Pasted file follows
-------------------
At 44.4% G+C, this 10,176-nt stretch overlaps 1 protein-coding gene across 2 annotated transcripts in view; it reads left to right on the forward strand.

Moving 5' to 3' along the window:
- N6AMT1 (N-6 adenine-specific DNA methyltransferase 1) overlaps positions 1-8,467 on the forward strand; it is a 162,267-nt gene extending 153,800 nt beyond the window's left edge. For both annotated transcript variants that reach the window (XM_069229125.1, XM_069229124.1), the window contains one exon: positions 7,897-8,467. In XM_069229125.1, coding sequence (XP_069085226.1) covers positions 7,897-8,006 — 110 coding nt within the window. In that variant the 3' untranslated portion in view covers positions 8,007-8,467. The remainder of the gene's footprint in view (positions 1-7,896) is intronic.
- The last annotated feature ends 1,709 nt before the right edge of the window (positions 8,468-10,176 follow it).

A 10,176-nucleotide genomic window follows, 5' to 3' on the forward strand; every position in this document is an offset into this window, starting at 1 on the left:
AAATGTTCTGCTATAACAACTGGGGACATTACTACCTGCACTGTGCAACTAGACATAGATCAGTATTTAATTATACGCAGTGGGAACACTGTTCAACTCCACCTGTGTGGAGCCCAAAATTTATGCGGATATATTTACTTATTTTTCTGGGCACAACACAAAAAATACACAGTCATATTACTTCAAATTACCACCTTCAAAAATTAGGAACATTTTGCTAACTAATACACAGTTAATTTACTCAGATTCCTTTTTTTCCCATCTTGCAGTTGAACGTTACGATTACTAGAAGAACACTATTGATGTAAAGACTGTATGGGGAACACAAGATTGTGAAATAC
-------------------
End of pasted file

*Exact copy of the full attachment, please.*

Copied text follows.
At 44.4% G+C, this 10,176-nt stretch overlaps 1 protein-coding gene across 2 annotated transcripts in view; it reads left to right on the forward strand.

Moving 5' to 3' along the window:
- N6AMT1 (N-6 adenine-specific DNA methyltransferase 1) overlaps positions 1-8,467 on the forward strand; it is a 162,267-nt gene extending 153,800 nt beyond the window's left edge. For both annotated transcript variants that reach the window (XM_069229125.1, XM_069229124.1), the window contains one exon: positions 7,897-8,467. In XM_069229125.1, coding sequence (XP_069085226.1) covers positions 7,897-8,006 — 110 coding nt within the window. In that variant the 3' untranslated portion in view covers positions 8,007-8,467. The remainder of the gene's footprint in view (positions 1-7,896) is intronic.
- The last annotated feature ends 1,709 nt before the right edge of the window (positions 8,468-10,176 follow it).

A 10,176-nucleotide genomic window follows, 5' to 3' on the forward strand; every position in this document is an offset into this window, starting at 1 on the left:
AAATGTTCTGCTATAACAACTGGGGACATTACTACCTGCACTGTGCAACTAGACATAGATCAGTATTTAATTATACGCAGTGGGAACACTGTTCAACTCCACCTGTGTGGAGCCCAAAATTTATGCGGATATATTTACTTATTTTTCTGGGCACAACACAAAAAATACACAGTCATATTACTTCAAATTACCACCTTCAAAAATTAGGAACATTTTGCTAACTAATACACAGTTAATTTACTCAGATTCCTTTTTTTCCCATCTTGCAGTTGAACGTTACGATTACTAGAAGAACACTATTGATGTAAAGACTGTATGGGGAACACAAGATTGTGAAATAC